Nasa hacker Gary McKinnon's legal team is in the process of discussing a fresh psychiatric evaluation for McKinnon with the Home Office.
The Home Office wrote to McKinnon's legal team at the beginning of November to request a new evaluation, to assess how likely McKinnon was to commit suicide if extradited, McKinnon's solicitor, Karen Todner, told ZDNet UK on Thursday.
"The Home Office wants [McKinnon] to be independently assessed, and we are discussing who would be the right person to do that," Todner said. "Various suggestions have gone back and forth, but it's important that whoever assesses him has expertise in Asperger's."
McKinnon was diagnosed with Asperger's syndrome, a condition on the autism spectrum, in 2008. He stands accused by the US of hacking military networks in 2001 and 2002, including Nasa and the Pentagon. McKinnon was identified as being at risk of suicide if extradited to the US by independent Cambridge University autism expert professor Simon Baron Cohen in 2009.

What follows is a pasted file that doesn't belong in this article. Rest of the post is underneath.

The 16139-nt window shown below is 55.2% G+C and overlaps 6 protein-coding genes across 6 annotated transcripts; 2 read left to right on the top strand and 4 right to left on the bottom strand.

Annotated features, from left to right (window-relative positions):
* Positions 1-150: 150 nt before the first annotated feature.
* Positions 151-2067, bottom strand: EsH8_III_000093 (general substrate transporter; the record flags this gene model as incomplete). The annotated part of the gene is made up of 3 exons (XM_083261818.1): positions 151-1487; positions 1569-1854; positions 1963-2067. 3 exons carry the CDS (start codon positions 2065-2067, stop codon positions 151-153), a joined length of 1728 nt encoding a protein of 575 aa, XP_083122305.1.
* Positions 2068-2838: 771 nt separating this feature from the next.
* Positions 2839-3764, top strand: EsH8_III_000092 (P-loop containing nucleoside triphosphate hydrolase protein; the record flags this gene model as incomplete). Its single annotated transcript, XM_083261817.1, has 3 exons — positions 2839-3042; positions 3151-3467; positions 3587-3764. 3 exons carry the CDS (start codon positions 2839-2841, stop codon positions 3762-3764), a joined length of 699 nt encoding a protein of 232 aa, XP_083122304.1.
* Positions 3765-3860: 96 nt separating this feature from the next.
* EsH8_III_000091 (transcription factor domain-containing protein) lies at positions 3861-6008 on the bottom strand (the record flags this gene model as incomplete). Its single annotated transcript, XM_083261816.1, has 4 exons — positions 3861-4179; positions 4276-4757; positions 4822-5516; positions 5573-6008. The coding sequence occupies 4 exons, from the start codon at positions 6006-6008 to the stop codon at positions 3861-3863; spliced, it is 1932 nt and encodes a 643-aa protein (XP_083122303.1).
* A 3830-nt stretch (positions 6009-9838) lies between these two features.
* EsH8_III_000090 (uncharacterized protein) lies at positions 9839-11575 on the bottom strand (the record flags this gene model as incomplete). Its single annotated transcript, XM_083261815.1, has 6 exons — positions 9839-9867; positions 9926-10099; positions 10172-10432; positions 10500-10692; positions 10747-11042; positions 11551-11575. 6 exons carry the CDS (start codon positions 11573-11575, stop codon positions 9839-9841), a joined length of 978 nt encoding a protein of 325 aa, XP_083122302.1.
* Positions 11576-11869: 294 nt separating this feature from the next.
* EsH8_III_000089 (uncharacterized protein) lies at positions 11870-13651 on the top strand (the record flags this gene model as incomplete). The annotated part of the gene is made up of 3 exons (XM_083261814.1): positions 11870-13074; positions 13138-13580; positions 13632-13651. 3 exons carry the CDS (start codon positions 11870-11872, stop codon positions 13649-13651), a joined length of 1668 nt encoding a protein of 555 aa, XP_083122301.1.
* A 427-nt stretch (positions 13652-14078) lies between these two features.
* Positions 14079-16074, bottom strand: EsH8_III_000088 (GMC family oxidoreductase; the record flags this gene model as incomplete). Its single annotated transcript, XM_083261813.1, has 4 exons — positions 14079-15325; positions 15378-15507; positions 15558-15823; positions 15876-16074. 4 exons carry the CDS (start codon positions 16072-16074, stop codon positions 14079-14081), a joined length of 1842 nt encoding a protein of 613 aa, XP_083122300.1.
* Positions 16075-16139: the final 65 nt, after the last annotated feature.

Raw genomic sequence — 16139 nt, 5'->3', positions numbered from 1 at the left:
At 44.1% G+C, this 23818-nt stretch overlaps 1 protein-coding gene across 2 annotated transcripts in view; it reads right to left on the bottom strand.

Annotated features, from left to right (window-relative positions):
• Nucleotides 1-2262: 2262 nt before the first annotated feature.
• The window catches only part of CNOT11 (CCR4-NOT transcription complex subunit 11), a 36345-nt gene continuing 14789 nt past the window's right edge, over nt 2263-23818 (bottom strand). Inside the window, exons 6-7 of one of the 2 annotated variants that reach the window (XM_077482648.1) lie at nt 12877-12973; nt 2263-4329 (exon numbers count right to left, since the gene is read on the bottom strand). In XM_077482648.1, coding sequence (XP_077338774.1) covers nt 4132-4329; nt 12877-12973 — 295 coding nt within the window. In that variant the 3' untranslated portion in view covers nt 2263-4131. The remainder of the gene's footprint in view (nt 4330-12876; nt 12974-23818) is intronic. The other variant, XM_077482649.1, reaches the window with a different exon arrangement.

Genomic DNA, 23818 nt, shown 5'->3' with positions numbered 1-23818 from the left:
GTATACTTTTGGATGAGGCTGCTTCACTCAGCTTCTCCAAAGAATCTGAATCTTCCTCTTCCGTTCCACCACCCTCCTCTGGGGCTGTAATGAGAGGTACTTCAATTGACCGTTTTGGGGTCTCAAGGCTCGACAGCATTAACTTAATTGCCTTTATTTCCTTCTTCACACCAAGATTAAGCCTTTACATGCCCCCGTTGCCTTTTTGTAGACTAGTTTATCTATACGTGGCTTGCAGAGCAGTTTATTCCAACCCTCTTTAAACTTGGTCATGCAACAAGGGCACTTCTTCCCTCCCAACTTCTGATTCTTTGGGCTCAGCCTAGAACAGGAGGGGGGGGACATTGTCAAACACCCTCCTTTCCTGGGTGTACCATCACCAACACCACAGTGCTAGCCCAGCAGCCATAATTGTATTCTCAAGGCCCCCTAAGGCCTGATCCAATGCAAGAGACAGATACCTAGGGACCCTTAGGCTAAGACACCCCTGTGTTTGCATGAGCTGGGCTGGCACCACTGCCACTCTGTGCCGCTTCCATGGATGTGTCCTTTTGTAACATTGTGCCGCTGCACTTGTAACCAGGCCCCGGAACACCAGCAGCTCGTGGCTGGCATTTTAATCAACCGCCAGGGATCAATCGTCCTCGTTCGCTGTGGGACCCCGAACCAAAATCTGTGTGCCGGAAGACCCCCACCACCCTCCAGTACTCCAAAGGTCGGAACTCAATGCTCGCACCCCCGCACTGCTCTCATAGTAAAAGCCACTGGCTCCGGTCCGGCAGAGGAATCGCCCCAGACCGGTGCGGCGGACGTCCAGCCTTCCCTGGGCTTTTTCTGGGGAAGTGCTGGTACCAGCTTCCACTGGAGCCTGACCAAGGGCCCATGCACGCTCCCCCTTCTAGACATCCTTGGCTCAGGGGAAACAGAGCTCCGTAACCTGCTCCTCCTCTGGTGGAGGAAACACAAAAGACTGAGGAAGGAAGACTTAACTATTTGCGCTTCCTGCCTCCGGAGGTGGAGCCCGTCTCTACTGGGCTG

Todner said on Thursday that McKinnon's mental state at the moment was "not great".
"He's finding it very difficult at the moment," Todner said.
The Home Office told ZDNet UK that home secretary Theresa May has taken advice from chief medical officer Michael McBride to have McKinnon assessed again.
On 9 November the Home Office wrote to McKinnon's legal team notifying it of May's intention to instruct a consultant forensic psychiatrist and a consultant psychiatrist in behavioural disorders to examine McKinnon, subject to his consent, and then to provide her with a report, according to the government department.
Before coming to power in the coalition, the Conservative Party expressed support for McKinnon. In July 2009 David Cameron called for McKinnon to be tried in the UK.